are on. For the upper SL cell, when D1 and D3 are off,
D5 will be on. L1 and L2 are connected in series, and
the stored energy is transferred to the main circuit. For
the lower SL cell, when D4 and D5 are off, D5 is on. L3
and L4 are connected in series, and the stored energy is
transferred to the main circuit. At the same moment, to
supplement the consumed energy of C1 and C2 during
the shoot-through state, C1 is charged by Vin via the
lower SL cell, and C2 is charged by Vin via the upper SL
cell.
So,
Vdc 
(8)
1 D
Vin  BVin
1  3D
(9)
The boost factor of the SL Z-source impedance, B is
thus expressed by
1 D
1  3D
T 
1  0 
T 
... 
T 
1  3 0 
T 
B
4. Derivation of boost factor of ZSI-SI
(10)
16
Conventional ZSI
ZSI-SI
14
12
Boost factor (B)
For the mathematical derivation it is convenient to
assume all the inductance (L) and capacitance(C) have
the same value respectively; consequently, both the
equivalent circuits in Fig. 5 shows the symmetrical
characteristics. In addition, since C1 and C2 are
sufficiently large, thus, in the steady state, we have
10
8
6
4
VC1  VC 2  VC
(4)
When the switch is in ON state the inductor current iL1
increases and decreases while it is in OFF state. The
corresponding voltage across L1, VL1-ON is equal to VC,
under the switching ON condition. By introducing the
volt–second balance principle to L1, we can obtain the
equivalent voltage across L1 while switch is OFF, VL1OFF, which can be expressed by
D
VC
1 D
...........  VL 3OFF
VL1OFF 
(5)
The inductor current iL3 increases during switching ON
and decreases during switching OFF. The
corresponding voltages across L3 are equal to V C1 and
−(VC2 − Vin + VL1-OFF).
By introducing the volt–second balance principle to
L3, we obtain
2
0
0
0.05
0.1
0.15
0.2
0.25
Shoot through Duty ration (D)
0.3
Fig: 4 Boost ability comparison of the classical Zsource impedance network and the Z-source
impedance network with switched inductor
To compare the individual boost ability of classical Zsource impedance network and the Z-source
impedance network with switched inductor, the curves
of the boost factor B and duty ratio D is shown in Fig. 4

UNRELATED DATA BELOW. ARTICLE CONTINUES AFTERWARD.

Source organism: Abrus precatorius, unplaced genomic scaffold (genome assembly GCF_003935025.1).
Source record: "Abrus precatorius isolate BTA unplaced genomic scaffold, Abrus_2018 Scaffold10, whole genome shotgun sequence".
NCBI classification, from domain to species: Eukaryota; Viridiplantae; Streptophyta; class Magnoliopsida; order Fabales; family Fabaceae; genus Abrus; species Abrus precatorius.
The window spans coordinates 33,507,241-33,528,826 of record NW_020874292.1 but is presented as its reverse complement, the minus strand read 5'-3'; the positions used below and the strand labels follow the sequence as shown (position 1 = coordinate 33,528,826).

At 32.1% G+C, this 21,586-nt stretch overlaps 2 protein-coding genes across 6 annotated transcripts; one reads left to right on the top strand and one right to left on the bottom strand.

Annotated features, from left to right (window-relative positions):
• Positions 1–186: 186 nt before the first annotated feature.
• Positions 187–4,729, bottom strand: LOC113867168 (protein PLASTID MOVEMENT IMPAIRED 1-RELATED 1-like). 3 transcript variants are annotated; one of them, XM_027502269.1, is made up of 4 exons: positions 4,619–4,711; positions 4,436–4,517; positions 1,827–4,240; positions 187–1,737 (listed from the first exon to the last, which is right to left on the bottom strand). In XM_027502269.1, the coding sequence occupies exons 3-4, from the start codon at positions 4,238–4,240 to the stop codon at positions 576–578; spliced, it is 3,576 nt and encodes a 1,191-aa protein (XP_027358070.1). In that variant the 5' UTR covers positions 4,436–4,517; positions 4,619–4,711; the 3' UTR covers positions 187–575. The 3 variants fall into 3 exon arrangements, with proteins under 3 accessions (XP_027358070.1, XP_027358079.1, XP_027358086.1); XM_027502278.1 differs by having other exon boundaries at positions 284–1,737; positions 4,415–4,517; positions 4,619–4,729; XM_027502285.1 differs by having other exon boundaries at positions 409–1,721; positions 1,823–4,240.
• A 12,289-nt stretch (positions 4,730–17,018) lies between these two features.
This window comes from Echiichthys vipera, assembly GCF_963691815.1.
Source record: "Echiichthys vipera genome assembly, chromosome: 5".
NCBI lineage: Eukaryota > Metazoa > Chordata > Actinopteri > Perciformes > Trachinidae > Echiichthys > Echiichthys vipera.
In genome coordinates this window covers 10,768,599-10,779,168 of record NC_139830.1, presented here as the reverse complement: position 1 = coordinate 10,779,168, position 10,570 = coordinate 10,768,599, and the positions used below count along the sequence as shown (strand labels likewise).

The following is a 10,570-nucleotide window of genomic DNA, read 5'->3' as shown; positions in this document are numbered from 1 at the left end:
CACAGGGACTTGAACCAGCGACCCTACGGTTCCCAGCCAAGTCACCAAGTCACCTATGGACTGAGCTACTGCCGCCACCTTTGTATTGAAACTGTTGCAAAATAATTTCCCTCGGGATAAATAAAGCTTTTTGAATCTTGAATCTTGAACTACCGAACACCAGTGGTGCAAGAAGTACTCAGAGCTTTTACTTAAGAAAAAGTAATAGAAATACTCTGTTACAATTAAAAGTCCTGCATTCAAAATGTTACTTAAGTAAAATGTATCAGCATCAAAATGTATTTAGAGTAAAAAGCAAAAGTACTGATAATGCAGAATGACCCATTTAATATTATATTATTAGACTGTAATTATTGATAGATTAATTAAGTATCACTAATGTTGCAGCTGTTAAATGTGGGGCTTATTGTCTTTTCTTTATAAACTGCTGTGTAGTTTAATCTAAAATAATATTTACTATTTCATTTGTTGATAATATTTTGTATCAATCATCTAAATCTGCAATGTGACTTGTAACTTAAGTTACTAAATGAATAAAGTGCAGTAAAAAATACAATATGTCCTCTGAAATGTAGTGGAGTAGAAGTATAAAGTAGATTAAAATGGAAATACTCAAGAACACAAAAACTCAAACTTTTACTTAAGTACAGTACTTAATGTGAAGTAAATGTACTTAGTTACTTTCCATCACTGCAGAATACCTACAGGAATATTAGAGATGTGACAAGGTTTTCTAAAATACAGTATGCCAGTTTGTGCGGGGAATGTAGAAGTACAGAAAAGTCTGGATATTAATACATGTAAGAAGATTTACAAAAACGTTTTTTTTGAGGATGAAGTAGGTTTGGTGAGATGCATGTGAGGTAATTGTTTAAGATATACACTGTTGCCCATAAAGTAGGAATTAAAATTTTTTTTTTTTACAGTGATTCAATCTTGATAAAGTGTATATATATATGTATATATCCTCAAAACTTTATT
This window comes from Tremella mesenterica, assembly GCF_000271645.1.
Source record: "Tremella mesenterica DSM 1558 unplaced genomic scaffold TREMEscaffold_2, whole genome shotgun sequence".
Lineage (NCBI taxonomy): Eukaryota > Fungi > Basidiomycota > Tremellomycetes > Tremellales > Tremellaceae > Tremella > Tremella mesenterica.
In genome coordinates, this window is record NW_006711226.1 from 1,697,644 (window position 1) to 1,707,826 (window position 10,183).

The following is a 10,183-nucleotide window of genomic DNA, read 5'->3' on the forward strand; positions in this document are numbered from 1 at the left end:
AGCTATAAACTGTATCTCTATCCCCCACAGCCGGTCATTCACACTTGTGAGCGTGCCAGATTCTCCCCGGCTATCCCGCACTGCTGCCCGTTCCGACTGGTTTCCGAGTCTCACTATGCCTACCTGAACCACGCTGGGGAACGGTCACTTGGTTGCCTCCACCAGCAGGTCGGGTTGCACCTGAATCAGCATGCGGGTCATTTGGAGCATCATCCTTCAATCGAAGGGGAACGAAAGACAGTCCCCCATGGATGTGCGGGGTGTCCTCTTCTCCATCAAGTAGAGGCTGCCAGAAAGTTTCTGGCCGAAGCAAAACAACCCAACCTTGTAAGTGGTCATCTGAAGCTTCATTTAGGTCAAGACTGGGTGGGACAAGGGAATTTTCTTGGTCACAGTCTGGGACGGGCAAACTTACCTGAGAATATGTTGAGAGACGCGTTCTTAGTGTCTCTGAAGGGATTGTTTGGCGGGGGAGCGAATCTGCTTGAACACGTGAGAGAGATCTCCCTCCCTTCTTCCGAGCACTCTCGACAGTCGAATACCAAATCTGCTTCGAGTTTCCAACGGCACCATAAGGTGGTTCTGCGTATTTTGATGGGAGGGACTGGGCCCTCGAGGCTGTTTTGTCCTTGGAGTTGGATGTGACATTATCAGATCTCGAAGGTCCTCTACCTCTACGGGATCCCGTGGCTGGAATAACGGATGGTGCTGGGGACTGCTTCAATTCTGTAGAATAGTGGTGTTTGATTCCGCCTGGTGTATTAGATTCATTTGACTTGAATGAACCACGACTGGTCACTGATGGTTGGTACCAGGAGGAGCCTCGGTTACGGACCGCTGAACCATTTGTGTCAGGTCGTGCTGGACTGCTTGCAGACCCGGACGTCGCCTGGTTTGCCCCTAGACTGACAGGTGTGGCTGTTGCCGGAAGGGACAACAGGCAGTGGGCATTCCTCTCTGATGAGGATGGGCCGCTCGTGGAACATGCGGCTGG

respectively. We can observe from the curves of Fig. 4
that the boost ability of the proposed SL impedance
network is significantly increased as compared to that
of the classical Z-source impendence network.
5. Modulation scheme of ZSI-SI
The above figure illustrates the simple control method
that uses a straight line equal to or greater than the
peak value of the three phase references to control the
317| International Journal of Current Engineering and Technology, Vol.6, No.1 (Feb 2016)
Deepshikha
Performance analysis of Switched Inductor Z-source Inverter
shoot-through duty ratio in a traditional sinusoidal
PWM. The Z-source inverter maintains the six active
states unchanged as the traditional carrier based PWM
control, for this simple boost control (C.L.
Kuppuswamy et al, 2013), the resultant shoot through
duty ratio decreases with the increase of the
modulation index, M. The limitation of maximum
shoot-through duty ration of simple boost control is (lM), so it reaches zero at a modulation index of one.
pulse width modulation. The switching frequency is
chosen as 1 kHz.
Fig: 6 Simulink model of Z-source inverter with
switched inductor
V dc (V)
155
150
145
Fig: 5 Simple boost PWM
V d c lin k (V )
So, to obtain an output voltage having high voltage gain,
a small modulation index value has to be used. Though,
lower modulation index values will results in higher
voltage stress on the devices. Based on the (1) and (10),
define the voltage gain G as
600
400
200
0
In pu t c u rre n t to inve rte r (A )
200
100
0
Load p h ase vo ltag e _V a (V )
V ac
G
 MB
Vin 2
M (2  M )
................ 
3M  2
(11)
400
200
0
-200
-400
Load lin e vo ltag e_V ab (V )
500
0
For the conventional Z-source inverter, based on (1)
the voltage gain G is defined as,
V ac
G
 MB
Vin 2
(12)
M
................ 
2M  1
From (11) and (12), it is clear that voltage conversion